Some truly legendary names in music and entertainment have roamed the halls of Denver’s East High School. Names like Hattie McDaniel, Pam Grier, Don Cheadle, Judy Collins, Ron Miles and all three founding members of Earth, Wind and Fire, to name a few… and among the famous alumni is one of the foremost jazz guitarists alive — Bill Frisell. Frisell, who has more than 30 albums to his name, has never shown any signs of slowing down, however his latest release is his first solo album, Music Is (2017, OKeh Records), in a while. Here, Frisell talks about his solo career, sets us straight on his discography, and talks about his history with the iconic Denver school.
Yellow Scene: Music IS is your first solo album in 20 years, why release a new album now?
Bill Frisell: Actually, about eight years ago I did a complete improv album (Silent Comedy) for John Zorn’s label. We had no plan for that one. I went in and played guitar alone. All the press releases got overlooked, maybe because it was a smaller label. But this one has been a long, long road — with the whole idea of it. I first started playing in Denver when I was a kid. As soon as I got a guitar, my friend got one and we played together. Then a friend across the street got drums — it was always like being in a band. I’m so glad they still have a music program in Denver because in so many places it goes away. I played in school starting in the fourth grade at Teller, and I went to Gove Jr. High. I played clarinet in the bands and orchestras. So, what I’m saying it was all about people together, instead of playing solo — I just never felt comfortable with that. Then, in the ’80s, I thought I had better do a solo gig to see what it was like. I remember that first one was horrifying. It was a nightmare. I did it once and thought, man I’m never going to do this again. But a year later, I tried it again and gradually, gradually got more comfortable with it. It’s so different, even when you play with just one other person, it’s a dialogue. If you’re alone it’s like giving a speech or something.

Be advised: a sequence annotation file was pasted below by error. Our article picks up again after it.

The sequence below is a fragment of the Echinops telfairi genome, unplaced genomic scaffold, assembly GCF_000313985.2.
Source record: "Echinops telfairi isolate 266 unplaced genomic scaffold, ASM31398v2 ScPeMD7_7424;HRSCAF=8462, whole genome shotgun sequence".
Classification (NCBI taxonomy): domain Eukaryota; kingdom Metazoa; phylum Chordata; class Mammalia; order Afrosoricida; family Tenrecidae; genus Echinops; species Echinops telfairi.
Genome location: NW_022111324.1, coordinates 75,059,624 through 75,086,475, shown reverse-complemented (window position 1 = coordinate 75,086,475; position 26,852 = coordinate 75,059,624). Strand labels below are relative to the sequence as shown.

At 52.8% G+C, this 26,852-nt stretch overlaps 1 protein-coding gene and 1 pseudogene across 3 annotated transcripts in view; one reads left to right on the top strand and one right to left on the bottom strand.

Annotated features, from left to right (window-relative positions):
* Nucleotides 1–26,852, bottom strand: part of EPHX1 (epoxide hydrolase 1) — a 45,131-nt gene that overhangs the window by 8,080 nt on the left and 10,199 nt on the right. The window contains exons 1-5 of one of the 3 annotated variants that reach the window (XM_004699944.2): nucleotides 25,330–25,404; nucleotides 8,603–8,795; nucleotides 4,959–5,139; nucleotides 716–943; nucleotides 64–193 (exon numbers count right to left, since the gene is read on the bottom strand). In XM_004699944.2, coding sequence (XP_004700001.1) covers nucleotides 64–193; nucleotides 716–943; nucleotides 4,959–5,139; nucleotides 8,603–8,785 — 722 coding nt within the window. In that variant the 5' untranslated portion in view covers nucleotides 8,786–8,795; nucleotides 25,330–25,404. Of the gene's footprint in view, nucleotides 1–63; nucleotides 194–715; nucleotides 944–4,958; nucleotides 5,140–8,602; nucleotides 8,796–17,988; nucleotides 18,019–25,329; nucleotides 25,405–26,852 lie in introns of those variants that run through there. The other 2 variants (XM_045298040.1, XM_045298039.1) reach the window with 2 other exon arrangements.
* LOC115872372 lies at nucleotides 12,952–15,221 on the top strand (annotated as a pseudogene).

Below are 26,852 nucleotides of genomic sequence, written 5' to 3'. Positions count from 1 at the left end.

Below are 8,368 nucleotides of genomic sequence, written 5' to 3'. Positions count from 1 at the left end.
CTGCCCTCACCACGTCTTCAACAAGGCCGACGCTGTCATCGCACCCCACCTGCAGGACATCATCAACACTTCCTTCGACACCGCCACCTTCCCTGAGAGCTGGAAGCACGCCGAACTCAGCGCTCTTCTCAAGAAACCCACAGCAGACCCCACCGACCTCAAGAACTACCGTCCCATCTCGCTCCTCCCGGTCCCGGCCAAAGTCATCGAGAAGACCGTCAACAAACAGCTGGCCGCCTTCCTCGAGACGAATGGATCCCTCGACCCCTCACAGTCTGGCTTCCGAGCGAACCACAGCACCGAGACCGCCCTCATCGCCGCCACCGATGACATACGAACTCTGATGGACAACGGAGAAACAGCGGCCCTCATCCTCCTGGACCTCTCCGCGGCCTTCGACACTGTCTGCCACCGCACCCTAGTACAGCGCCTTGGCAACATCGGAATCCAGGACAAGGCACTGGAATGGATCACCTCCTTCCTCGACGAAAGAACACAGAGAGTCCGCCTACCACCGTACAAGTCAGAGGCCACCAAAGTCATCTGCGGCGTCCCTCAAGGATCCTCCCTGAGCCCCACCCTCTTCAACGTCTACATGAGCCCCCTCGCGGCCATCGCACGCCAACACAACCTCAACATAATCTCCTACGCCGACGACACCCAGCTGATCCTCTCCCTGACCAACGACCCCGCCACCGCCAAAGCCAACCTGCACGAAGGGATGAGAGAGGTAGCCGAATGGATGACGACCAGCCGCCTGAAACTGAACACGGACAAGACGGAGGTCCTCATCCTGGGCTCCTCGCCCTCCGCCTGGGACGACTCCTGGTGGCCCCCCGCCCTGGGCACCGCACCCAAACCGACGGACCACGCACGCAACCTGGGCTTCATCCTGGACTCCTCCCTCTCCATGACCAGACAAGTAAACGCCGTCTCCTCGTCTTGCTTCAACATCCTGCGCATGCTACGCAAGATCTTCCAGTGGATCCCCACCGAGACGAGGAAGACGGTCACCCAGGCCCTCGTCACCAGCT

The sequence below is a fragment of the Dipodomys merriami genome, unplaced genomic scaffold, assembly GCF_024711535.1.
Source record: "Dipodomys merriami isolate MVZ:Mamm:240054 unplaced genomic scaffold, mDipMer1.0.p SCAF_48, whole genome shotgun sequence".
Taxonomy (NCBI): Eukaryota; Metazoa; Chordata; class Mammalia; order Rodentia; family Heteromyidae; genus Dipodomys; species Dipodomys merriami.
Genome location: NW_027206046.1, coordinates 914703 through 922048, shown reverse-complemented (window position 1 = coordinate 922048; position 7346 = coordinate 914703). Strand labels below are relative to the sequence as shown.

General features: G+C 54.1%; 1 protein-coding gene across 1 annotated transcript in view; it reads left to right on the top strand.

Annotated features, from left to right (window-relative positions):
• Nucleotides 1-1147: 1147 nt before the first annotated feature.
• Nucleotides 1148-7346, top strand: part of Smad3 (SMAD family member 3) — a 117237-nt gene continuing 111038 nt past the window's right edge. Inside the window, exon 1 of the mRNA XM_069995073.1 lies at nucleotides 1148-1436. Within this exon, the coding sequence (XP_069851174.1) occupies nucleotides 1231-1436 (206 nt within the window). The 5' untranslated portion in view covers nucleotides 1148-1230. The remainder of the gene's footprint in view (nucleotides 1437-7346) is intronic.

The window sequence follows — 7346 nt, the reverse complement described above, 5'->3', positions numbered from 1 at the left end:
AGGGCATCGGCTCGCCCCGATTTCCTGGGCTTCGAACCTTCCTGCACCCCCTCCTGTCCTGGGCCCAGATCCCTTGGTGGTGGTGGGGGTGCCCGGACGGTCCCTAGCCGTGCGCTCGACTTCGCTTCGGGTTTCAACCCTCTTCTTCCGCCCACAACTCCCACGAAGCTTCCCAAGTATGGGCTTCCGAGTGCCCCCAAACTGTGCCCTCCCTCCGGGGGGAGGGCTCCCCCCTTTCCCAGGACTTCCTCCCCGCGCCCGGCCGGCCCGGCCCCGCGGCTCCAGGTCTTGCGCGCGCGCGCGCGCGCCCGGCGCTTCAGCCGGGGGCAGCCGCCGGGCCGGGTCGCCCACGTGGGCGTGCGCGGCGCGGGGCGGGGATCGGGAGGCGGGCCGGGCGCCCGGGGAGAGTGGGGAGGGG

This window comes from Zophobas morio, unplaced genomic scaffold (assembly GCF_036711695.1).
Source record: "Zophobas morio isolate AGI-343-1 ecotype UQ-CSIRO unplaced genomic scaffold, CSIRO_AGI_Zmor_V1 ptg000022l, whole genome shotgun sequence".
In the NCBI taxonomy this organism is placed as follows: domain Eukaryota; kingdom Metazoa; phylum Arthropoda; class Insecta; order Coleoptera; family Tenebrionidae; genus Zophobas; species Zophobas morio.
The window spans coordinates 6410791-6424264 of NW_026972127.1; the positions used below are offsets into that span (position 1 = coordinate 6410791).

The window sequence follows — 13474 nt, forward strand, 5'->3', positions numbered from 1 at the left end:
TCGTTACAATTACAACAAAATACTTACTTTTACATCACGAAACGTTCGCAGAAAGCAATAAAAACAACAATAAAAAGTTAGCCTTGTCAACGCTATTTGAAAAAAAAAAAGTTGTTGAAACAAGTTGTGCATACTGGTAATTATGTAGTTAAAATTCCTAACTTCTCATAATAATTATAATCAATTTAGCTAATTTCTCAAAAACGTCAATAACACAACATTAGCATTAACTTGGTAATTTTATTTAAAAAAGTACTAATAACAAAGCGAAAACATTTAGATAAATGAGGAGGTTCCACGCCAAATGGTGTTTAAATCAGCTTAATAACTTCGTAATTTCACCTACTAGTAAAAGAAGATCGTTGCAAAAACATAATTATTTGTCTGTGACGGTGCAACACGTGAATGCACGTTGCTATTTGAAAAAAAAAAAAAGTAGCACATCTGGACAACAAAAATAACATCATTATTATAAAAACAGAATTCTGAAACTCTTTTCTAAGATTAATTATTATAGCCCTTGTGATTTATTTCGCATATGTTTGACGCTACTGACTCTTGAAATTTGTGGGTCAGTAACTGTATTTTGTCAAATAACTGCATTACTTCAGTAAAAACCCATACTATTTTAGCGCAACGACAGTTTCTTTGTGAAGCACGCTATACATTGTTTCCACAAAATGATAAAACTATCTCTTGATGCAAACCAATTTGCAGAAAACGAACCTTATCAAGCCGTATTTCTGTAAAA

YS: Your ties to Denver are so strong. And speaking of those ties — we have Ron Miles, Don Byron, Shayne Endsley — they are all educators locally here at Metropolitan State University, and are all fellow East High School grads. Any thought about signing on to teach here as well? And bring some of your experience to students here?
BF: Oh, man, teaching. Every once in a while I will do a workshop, but selfishly, I’m so busy playing it takes over. Playing gigs is so amazing and I’m glad I have the opportunity.
YS: You’ve mentioned education before. What do you think it is about East High School that turns out such great musicians, generation after generation?
BF: I wasn’t a good student. I graduated in 1969, The Vietnam War was going on and it was in the midst of civil rights movement. So to go to East High at that time, I felt so lucky. Maybe moreso then, but even now, Denver is still divided up racially. But at East, everyone was there and I kind of took that for granted that we were all in this together. Also, being in the music program with Philip Bailey, Verdine White and Ralph Johnson (who went on to form Earth, Wind and Fire); we all were together and we played together. We would go and play in Five Points or Boulder at a frat party, and through the music we were together. I took it for granted. Actually, I remember a big moment. When Martin Luther King was shot. I remember we were all in the middle of a concert when the Principal came out — we were in the auditorium at East and the concert band was playing. The Principal comes out says and says he has bad news. Yeah, that was a heavy moment there.
YS: Sounds like some of the most informative and moving moments of your life happened there.
BF: I got to play there again actually. It was three or four years ago and I got to play there with my band in the auditorium. For me it was mind blowing. It looked the same as the auditorium I had played at the talent show in 1967.